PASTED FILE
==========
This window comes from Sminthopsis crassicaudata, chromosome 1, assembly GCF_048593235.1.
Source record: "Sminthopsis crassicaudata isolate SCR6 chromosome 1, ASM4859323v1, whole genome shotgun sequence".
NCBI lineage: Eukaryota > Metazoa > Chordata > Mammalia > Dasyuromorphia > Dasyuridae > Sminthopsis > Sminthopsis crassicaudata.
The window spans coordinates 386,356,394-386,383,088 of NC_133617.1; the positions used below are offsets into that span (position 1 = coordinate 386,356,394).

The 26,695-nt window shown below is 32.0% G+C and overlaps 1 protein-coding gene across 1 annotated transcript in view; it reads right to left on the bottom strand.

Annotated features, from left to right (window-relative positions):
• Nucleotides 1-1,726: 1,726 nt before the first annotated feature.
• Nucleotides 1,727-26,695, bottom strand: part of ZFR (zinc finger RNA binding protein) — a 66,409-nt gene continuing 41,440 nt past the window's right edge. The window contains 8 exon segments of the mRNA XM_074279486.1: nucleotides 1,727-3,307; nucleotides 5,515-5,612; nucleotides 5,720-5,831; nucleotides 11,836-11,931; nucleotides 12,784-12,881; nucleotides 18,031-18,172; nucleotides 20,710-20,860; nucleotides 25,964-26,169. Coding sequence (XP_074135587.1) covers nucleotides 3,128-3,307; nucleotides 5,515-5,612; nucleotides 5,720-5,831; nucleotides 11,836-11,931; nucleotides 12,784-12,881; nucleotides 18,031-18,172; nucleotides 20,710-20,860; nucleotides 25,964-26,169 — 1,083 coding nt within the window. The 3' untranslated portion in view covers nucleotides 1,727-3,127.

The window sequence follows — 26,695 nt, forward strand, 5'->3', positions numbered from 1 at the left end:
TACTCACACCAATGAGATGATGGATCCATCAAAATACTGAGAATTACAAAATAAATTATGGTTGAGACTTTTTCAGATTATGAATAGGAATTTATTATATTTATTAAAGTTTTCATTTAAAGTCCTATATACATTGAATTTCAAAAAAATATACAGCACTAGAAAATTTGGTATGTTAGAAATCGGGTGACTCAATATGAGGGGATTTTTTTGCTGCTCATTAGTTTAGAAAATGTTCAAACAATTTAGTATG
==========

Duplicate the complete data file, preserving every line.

This window comes from Sminthopsis crassicaudata, chromosome 1, assembly GCF_048593235.1.
Source record: "Sminthopsis crassicaudata isolate SCR6 chromosome 1, ASM4859323v1, whole genome shotgun sequence".
NCBI lineage: Eukaryota > Metazoa > Chordata > Mammalia > Dasyuromorphia > Dasyuridae > Sminthopsis > Sminthopsis crassicaudata.
The window spans coordinates 386,356,394-386,383,088 of NC_133617.1; the positions used below are offsets into that span (position 1 = coordinate 386,356,394).

The 26,695-nt window shown below is 32.0% G+C and overlaps 1 protein-coding gene across 1 annotated transcript in view; it reads right to left on the bottom strand.

Annotated features, from left to right (window-relative positions):
• Nucleotides 1-1,726: 1,726 nt before the first annotated feature.
• Nucleotides 1,727-26,695, bottom strand: part of ZFR (zinc finger RNA binding protein) — a 66,409-nt gene continuing 41,440 nt past the window's right edge. The window contains 8 exon segments of the mRNA XM_074279486.1: nucleotides 1,727-3,307; nucleotides 5,515-5,612; nucleotides 5,720-5,831; nucleotides 11,836-11,931; nucleotides 12,784-12,881; nucleotides 18,031-18,172; nucleotides 20,710-20,860; nucleotides 25,964-26,169. Coding sequence (XP_074135587.1) covers nucleotides 3,128-3,307; nucleotides 5,515-5,612; nucleotides 5,720-5,831; nucleotides 11,836-11,931; nucleotides 12,784-12,881; nucleotides 18,031-18,172; nucleotides 20,710-20,860; nucleotides 25,964-26,169 — 1,083 coding nt within the window. The 3' untranslated portion in view covers nucleotides 1,727-3,127.

The window sequence follows — 26,695 nt, forward strand, 5'->3', positions numbered from 1 at the left end:
TACTCACACCAATGAGATGATGGATCCATCAAAATACTGAGAATTACAAAATAAATTATGGTTGAGACTTTTTCAGATTATGAATAGGAATTTATTATATTTATTAAAGTTTTCATTTAAAGTCCTATATACATTGAATTTCAAAAAAATATACAGCACTAGAAAATTTGGTATGTTAGAAATCGGGTGACTCAATATGAGGGGATTTTTTTGCTGCTCATTAGTTTAGAAAATGTTCAAACAATTTAGTATG